I’ve been on NOOM for 3 weeks today. I’ve lost 8 pounds, and I’m regularly active. It’s hard for me to post photos, but it is important for me to be honest and as transparent as possible with this journey. And studies show that taking selfies or having someone else photograph you can prove beneficial as you watch yourself glow up and stop hiding in your own life.
Every morning I weigh myself and log it into the NOOM app. There are those who believe that weighing in each day or ever is not necessary and even harmful to the success of someone trying to lose weight. NOOM suggests that the psychology of weighing yourself is beneficial to your success. As a life coach, I have to side with those who are against it. The scale is a tool to use for weight gain or loss, but to feel the need to get on it each day can be addictive or obsessive, which can trigger unhealthy feelings of worth based on the number on the scale. I’m doing so in order to follow the plan, but I’m grateful that I have the training and coping skills around thought work to move past these unhealthy triggers. For you reading this, please hear me when I say, from the bottom of my heart, your worth is NOT tied to the number on the scale. If I was a science nerd, I would explain to you the relationship between weight, mass, and gravity to help better define this. But I’m a word nerd, so I’m just going to explain to you that people come in all shapes and sizes, and no number on any scale can define the worth of a person and their light in this world. I’m using the scale to gauge my progress towards my overall goal of wanting to lose 100 lbs. That is the ONLY reason I use the scale. At some point, I may put it back in the closet and ignore its existence once more, but for now I will stand on it each morning and log the number for my NOOM coach to see my work.
Throughout the days I also track or log all of my meals and snacks while also completing the daily articles, quizzes, and challenges. Each day I’m learning something new, and checking into the app every day is still like having a life coach to check in with each day, moving me forward and helping change my thoughts about food and my lifestyle to eventually be at peak health.
Since my last post, I’ve started seeing a personal trainer twice a week for 30-minute sessions. Through my husband’s employer, I can use the employee and spouse provided fitness center and have access to a personal trainer. They save money on insurance expenses if we’re healthy. The trainer kicks my butt with a full-body workout, but I also really need someone to tell me what to do or it’s not happening. I may try to workout at the gym by myself, but with a trainer, I don’t quit before completing the reps and sets. I mean, if I’m by myself, who cares if I do 3 sets of 12? Nobody has to know, right? But research shows that when an action becomes a habit, you do the action without a lot of thought or energy towards completing the action. Think, brushing your hair each morning or putting on your seat belt. And that is why I’m scheduling these workout sessions, so that it just becomes a habit to workout at the gym two or three times a week. I won’t even have to think about it, I’ll just do it.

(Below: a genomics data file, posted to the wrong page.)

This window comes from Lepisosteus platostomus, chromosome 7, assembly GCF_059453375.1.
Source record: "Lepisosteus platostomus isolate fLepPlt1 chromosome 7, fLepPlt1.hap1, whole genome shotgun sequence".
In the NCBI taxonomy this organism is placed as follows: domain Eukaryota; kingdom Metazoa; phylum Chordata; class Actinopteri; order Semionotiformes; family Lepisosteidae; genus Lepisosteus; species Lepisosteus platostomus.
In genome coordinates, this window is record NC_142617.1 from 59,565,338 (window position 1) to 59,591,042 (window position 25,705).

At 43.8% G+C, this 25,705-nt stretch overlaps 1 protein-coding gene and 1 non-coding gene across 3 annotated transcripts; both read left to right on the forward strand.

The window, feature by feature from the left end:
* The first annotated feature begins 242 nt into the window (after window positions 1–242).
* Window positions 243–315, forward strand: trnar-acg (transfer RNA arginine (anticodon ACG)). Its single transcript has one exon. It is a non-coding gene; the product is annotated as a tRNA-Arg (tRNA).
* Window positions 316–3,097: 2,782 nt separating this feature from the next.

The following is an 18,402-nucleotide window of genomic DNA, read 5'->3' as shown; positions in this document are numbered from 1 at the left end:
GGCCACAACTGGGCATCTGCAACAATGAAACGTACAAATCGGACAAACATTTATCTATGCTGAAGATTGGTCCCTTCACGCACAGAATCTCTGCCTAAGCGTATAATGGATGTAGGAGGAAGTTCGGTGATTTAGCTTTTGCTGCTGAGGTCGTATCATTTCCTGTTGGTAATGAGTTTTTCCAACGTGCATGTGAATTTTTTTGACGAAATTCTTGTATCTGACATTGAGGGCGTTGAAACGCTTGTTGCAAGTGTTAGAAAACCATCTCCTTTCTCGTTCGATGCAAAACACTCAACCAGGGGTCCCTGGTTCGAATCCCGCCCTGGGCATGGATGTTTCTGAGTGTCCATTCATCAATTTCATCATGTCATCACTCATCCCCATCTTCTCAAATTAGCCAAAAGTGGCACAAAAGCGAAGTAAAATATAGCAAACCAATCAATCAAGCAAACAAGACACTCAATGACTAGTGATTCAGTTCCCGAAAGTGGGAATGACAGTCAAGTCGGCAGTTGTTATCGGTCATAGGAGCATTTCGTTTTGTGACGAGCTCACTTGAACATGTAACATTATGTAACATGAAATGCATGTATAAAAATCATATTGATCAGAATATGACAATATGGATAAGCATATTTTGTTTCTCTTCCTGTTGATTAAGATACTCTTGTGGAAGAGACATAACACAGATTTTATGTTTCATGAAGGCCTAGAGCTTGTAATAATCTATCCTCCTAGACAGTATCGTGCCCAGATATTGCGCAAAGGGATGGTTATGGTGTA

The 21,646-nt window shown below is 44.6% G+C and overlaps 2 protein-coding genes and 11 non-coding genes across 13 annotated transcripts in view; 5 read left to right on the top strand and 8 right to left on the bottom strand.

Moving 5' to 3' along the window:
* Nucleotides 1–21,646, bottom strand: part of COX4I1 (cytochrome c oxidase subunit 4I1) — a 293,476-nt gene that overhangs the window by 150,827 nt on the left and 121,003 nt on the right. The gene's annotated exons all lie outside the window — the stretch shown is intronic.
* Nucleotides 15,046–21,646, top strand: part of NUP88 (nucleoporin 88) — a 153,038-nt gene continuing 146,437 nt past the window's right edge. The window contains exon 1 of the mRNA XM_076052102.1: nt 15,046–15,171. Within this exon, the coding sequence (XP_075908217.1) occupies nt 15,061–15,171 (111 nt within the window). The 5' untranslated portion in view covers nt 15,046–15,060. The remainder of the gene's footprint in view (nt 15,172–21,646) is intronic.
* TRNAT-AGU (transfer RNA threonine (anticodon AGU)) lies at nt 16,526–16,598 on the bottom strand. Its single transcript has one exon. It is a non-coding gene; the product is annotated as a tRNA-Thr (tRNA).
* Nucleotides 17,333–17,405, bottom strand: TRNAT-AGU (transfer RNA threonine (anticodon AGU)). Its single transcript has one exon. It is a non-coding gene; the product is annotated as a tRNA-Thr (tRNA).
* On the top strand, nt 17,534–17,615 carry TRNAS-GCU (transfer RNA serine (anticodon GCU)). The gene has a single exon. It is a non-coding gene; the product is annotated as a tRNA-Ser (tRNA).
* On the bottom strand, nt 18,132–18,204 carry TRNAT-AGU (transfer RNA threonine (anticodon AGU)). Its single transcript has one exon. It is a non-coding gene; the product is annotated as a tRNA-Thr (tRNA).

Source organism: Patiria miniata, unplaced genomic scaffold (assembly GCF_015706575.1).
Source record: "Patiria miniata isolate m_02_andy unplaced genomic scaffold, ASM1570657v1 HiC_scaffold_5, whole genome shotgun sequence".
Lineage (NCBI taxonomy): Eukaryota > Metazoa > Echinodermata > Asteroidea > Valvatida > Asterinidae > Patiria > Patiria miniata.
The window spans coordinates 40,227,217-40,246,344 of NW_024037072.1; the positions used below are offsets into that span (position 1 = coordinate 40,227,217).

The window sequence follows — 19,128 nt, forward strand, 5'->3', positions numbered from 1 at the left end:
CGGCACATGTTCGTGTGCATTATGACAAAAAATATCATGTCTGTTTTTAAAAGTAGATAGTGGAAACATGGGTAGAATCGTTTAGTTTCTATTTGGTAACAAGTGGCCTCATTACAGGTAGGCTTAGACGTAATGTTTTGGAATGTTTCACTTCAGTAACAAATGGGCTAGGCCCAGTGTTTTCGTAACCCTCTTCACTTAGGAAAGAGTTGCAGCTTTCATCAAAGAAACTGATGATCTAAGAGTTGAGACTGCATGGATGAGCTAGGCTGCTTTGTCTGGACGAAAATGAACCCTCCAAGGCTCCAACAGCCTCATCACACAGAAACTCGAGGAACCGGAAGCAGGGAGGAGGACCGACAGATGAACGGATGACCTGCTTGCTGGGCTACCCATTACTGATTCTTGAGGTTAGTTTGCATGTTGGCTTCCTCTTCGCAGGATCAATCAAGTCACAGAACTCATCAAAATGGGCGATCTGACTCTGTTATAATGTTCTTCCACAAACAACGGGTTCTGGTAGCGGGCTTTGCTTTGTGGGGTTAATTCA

When I’m not with the trainer, I go for walks, play tennis or ride my bicycle around the neighborhood. When I’m binge-watching a show like Schitt’s Creek on Hulu, I’ll do a plank during the commercial break or do as many squats or crunches as I can. It really isn’t hard to find ways to be active and move your body once you decide to show your body some love. I love my body. I’m grateful for every ability it has, and to move and sweat is to honor it and take care of it and be proud of it. The movements themselves aren’t the hard part of all of this. It was coming into a place of love for myself that was the hardest of all.
For you reading this, it took me years before I could say that I love my body. I would never try to imply that it is easy or be flippant with you about your own struggles with this subject. I still struggle on occasion. One day last week, I had a terrible mental health day. I won’t go into all of the details, but I did have to struggle with some pretty mean thoughts about myself and my body. BUT I did the thought work, and instead of punishing by body with self-defeating food choices, I chose to show myself kindness in what I ate (aka, instead of Five Guys for lunch, I chose Jason’s Deli). This act of kindness towards my body, was the turn around for the rest of my day. I felt like I had gone to war with my inner mean girl, and I did not let her win.
So, that’s it for these past two weeks. Persevering and keeping my eyes on the prize with a lot of love and kindness are what is keeping this girl on track. If you need help with your own thought work, and your own struggles, drop me a message in Facebook or to my email account, firstname.lastname@example.org, to see if we might be able to work together or simply become friends.
Lots of love,